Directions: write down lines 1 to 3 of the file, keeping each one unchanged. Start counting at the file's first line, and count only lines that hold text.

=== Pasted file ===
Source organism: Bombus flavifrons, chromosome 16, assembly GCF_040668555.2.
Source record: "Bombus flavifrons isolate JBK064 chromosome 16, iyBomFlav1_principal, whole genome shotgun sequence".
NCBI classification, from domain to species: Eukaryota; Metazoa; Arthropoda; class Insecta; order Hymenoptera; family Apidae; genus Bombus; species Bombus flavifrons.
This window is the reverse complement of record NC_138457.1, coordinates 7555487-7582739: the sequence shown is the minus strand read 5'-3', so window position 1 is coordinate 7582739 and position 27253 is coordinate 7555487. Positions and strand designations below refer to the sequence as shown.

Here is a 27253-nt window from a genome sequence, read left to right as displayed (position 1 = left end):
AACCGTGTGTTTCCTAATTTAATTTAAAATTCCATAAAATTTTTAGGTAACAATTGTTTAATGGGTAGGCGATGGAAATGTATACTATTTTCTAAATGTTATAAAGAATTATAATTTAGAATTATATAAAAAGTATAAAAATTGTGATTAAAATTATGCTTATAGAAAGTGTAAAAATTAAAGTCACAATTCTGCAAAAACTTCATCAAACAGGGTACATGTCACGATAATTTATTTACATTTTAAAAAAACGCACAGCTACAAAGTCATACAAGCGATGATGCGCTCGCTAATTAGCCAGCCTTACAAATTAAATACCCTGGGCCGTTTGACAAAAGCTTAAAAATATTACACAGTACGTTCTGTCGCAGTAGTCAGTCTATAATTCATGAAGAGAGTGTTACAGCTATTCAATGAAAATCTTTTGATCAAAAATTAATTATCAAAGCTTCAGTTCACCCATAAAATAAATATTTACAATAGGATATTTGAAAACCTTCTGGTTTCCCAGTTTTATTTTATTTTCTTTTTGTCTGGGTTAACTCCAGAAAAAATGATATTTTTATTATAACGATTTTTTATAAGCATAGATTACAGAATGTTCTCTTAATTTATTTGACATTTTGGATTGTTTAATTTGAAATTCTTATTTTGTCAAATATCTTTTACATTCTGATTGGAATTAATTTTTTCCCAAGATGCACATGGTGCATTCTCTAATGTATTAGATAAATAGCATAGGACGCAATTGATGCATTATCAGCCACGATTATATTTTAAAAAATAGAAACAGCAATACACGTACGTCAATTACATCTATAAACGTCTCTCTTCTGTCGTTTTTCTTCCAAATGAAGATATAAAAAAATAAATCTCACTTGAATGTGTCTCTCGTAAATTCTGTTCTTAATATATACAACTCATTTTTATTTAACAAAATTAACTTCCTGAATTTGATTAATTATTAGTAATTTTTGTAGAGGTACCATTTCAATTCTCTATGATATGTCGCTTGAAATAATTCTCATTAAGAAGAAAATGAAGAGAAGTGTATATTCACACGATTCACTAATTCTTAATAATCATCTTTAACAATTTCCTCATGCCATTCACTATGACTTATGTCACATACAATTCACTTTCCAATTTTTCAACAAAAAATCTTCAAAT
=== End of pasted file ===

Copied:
Source organism: Bombus flavifrons, chromosome 16, assembly GCF_040668555.2.
Source record: "Bombus flavifrons isolate JBK064 chromosome 16, iyBomFlav1_principal, whole genome shotgun sequence".
NCBI classification, from domain to species: Eukaryota; Metazoa; Arthropoda; class Insecta; order Hymenoptera; family Apidae; genus Bombus; species Bombus flavifrons.